Why do we bother with the decorative element on the outside part of the muntin (sash bars, glazing bars)?
Because, being on the inside, and in plain sight it makes the size of the bars appears lighter.
Besides the simple bevel profile, numerous others were used, some using Ogee, Ovolo and etc.



Early on, the sash bars were machined using separate moulding plane for the decorative cut, and a sash Fillister plane for the glazing rabbet.

Pic from Ralph
He cut the two side of the decorative cut with a moulding plane. Next if he was to rip the molding and then cut the glazier rabbet on both side, he would had made a sash bar... 

Looking at that shape you would probably been wondering how you would hold the narrow piece for the rabbeting operation on both sides?

The answer of course is by using a Stick Moulding board, one adapted to our typical mouldings. There were a few variations, depending on the types and number of cuts required. In the example above, using Ralph picture, that would had been the 2 planes, 4 cut method.

First cut in the first position on the sticking board, cutting the rabbet using a Sash Filletster plane 

Flip board over then cut other side of rabbet as above

The third and fourth cut are done in the second position of the sticking board using a moulding plane such as Ovolo etc.

Another form of specialized Sticking board for sash bars



Sash ovolo pairs with matching templet

The typical planes used to form the sash bars, or muntin, sometimes came as a matched pairs.
One cut the side profiles on the length of the bars (Sash plane) and another cut the matching coping profile on the end of the bars, called Sash Scribing planes . Such planes are rarely found as a match pairs, having long been separated since birth....

How the Sash Scribing plane was used

Another form of Sash scribing plane


Today windows sash are cut by shaper cutters, much like the rail and style molding set used in raised panel door making.

And technically, we can of course cut the matching coping profile using chisel and gouge.
This is one use were the in-cannel gouge (meaning the bevel or bezel is on the inside of the gouge) is better, having a straight curve profile on the outside enabling us to pare precisely up and down to an outside line. Hint, some text books referred to such gouges a paring gouge.  You can of course used the more plentiful out-cannel gouge, but the outside curve would be bevelled hence you cannot pare straight down.

Scribe templet with specialised sash gouge. It has a built in depth stop


For repeatability and precision, such gouge and chisel work was often executed using a templet (template).  There would be such templet used to pare the 45 degrees and coping the end of the bars.
Such templet often came with the mirror profile of the sash bars to nest it securely inside in the correct orientation.

Using a Miter templet


Another plane that was sometime used was the Sash Filletster plane, often mistaken for a plow plane, being very similar. Like any Filletster planes, the fence would slide under the stock of the plane, whereas the plow plane fence does not.

18th century Sash Fillister plane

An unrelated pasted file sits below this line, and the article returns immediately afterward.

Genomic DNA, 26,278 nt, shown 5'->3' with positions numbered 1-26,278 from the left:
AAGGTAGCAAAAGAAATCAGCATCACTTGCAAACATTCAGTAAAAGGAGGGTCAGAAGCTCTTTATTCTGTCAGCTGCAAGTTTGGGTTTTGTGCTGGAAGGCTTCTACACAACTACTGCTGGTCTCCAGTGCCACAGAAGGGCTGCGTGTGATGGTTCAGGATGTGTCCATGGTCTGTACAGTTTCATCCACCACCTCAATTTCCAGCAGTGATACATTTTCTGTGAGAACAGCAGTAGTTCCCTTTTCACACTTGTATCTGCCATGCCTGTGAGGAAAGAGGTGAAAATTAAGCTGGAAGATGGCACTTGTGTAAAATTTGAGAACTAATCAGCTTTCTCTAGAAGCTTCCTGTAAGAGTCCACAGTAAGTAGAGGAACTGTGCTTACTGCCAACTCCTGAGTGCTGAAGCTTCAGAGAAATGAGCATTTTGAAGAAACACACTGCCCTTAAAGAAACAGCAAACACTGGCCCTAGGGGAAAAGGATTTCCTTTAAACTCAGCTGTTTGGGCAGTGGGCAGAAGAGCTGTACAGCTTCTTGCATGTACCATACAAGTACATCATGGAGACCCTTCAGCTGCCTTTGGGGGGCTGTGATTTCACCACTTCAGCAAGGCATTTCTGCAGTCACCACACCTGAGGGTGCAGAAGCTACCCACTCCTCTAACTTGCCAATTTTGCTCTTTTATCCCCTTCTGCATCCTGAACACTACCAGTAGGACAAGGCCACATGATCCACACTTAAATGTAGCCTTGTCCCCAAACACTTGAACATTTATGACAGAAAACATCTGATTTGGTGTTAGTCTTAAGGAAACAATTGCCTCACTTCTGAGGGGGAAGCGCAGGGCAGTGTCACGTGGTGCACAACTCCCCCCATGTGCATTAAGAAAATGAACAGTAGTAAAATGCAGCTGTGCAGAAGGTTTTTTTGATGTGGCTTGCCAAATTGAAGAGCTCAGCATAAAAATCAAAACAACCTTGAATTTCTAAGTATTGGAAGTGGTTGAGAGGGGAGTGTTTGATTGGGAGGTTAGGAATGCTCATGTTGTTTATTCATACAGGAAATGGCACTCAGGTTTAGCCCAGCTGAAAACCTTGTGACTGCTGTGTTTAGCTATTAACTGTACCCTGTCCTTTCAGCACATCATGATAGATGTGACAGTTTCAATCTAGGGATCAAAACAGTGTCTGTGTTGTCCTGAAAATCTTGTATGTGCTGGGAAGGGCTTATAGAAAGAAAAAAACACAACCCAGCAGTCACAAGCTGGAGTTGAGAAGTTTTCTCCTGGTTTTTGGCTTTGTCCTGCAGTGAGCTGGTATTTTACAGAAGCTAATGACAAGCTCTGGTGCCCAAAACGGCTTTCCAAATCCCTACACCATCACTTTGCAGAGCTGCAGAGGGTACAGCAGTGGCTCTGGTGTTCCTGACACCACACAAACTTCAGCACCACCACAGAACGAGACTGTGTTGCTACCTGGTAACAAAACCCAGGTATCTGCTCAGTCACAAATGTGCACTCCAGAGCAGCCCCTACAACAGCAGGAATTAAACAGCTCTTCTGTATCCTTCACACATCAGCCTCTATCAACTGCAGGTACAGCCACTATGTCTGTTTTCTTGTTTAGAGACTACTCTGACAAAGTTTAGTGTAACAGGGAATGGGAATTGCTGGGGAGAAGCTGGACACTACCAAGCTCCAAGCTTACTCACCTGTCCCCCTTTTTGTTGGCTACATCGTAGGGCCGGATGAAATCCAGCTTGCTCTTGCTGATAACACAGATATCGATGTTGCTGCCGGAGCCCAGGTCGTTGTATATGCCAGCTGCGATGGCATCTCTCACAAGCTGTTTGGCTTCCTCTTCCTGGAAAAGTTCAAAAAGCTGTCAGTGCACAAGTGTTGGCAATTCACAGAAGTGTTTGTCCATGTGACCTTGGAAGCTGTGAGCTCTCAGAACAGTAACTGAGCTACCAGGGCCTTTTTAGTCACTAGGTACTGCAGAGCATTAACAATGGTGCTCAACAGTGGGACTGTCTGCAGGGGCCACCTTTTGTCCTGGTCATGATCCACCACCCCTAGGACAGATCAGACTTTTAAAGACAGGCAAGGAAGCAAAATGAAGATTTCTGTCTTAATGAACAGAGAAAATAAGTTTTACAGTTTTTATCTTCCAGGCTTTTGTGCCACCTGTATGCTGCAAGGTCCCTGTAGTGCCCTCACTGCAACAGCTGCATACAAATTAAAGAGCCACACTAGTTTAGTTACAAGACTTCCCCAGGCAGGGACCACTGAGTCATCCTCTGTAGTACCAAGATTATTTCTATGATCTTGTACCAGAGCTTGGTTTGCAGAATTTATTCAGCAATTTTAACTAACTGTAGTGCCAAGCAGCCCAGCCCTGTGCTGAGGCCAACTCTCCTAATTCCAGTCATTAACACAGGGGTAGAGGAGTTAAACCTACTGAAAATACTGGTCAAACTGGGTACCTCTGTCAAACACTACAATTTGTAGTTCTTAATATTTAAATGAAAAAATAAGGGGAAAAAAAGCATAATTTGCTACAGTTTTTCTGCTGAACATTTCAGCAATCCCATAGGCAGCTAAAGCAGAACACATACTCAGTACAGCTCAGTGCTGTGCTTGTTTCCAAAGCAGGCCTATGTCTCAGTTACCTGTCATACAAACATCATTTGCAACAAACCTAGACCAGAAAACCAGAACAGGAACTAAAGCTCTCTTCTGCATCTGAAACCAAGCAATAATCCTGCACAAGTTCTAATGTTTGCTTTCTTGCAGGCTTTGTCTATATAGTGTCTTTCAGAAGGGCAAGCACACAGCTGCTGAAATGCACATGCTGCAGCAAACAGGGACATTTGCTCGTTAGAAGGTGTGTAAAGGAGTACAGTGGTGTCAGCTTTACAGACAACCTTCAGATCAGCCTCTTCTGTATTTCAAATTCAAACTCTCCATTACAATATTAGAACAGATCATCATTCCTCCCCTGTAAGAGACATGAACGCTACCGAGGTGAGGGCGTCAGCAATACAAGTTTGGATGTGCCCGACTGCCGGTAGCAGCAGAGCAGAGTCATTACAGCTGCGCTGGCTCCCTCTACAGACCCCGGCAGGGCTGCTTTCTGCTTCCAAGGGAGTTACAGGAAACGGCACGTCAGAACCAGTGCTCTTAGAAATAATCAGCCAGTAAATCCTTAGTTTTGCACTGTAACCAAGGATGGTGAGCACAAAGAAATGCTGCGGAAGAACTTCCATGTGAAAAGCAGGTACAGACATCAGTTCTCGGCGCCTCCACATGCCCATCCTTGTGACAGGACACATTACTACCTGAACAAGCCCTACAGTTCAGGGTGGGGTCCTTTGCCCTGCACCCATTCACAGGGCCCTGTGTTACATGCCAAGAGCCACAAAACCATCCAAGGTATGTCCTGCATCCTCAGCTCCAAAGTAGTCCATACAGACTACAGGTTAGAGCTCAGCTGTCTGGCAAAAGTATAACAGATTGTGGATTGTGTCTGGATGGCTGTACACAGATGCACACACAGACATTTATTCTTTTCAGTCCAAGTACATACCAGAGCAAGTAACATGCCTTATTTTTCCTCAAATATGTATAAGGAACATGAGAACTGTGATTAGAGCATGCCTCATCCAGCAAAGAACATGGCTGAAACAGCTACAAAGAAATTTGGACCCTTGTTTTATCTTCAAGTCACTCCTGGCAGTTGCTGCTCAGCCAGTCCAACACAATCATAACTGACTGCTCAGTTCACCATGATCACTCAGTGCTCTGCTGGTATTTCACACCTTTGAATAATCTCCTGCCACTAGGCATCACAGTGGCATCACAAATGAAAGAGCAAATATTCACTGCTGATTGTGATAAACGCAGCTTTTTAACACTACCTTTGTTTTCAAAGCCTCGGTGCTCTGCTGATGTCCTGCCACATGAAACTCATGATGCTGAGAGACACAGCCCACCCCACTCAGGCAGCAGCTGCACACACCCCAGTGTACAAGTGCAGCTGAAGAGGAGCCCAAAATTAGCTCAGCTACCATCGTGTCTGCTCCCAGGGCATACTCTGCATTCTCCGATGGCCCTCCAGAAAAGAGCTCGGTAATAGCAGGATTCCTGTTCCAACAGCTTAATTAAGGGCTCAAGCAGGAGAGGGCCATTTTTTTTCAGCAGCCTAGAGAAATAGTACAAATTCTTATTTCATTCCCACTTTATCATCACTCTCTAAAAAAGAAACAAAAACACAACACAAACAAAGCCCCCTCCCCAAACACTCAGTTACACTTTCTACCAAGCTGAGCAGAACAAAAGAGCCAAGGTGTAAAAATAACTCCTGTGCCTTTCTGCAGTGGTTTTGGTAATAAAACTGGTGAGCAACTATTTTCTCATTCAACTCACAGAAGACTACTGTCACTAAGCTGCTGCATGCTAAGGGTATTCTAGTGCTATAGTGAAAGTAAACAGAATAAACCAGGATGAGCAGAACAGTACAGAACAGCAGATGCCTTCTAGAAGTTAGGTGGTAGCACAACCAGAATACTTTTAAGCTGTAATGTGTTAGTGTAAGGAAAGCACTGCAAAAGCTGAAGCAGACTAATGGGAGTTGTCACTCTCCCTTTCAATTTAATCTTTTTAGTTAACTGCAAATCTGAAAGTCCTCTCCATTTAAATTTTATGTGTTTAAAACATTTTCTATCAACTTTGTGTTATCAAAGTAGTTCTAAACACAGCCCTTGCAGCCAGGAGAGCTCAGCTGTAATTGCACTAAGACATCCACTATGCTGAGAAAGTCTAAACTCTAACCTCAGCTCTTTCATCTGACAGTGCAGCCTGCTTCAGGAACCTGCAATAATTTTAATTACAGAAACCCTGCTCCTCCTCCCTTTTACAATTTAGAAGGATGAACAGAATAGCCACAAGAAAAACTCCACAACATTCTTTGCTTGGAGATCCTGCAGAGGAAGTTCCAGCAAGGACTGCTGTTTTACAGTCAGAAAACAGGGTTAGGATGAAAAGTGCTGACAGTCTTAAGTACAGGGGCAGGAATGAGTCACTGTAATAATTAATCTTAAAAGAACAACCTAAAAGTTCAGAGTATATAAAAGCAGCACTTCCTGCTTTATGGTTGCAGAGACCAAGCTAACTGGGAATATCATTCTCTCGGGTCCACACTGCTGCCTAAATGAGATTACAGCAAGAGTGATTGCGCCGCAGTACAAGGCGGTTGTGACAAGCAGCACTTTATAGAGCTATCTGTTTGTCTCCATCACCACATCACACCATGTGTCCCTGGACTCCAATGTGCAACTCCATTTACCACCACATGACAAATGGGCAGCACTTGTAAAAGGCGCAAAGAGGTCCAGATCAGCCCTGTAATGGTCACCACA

(iron removed in storage, one stem wedge missing)

Ever wondered why the Stanley No 45 Combination plane has two holes, one on top of each other on the fence to attach it to the bars? The bottom hole position is for regular plowing, while the top hole allow the fence to slide under the skate (essentially the sole) making it a Filletster plane.

Bottom hole location for regular Plow operation

Top hole location for Filletster operation

Using the Stanley No 45 it is possible to cut all operations on our sash bars with only one plane (except the scribing part).

The next evolution was to make specialised sash moulding planes which could cut both side of the  profile at once with the board held on the edge on a bench vise. Still two planes method, but only three cuts


Finally the Adjustable Sash plane, cut the whole thing with only one plane and two cuts. These are the ones I just found

The one on the left is adjusted by loosening the locking collar then adjust the screw, then re-lock. it is also fully boxed. The other one has no boxing and is adjusted by turning a wood screw in and out. Yes the steel screws in the brass collar were frozen, Liquid Wrench took care of that. The English pattern Cabinet maker screwdriver shown is the correct size to fit the screw.

In this Sandusky catalog illustration you can see how the two cutters cut each part, one the rabbet, the other the decorative cut.

Can you make up the profile?
Shown both closed

Closed

Opened. It varies the length of the flat part on the decorative cut side

The screw adjust one, opened. 
They both have dowel to ensure they stay true

And you may have guessed that using this type of planes, required yet a slightly different type of sticking board than shown previously.

The horizontal sash bars (rails) are mortised into the vertical sash bars (stiles) using, you guessed it, a sash mortise chisel.... :-)

Two proper sash mortise chisels beside the regular 
English Pigsticker mortise chisel for size comparison

The sash mortise chisel is smaller and thinner than the regular mortise chisel such as the traditional English pigsticker (I know, not the proper name, but colloquially referred to as such since...whenever)

The rip saw would have riped the sash bars to size first, then finally the sash backsaw would have performed all the cross cut operations involved.
The saw bench and the bench hook, a mitre block would had been used in those cuts.

Watch this video to see it all come together...

Darn if I can find my sticking board, I would have to make a new one I guess... Another post :-)

Bob, with a few tools MIA around him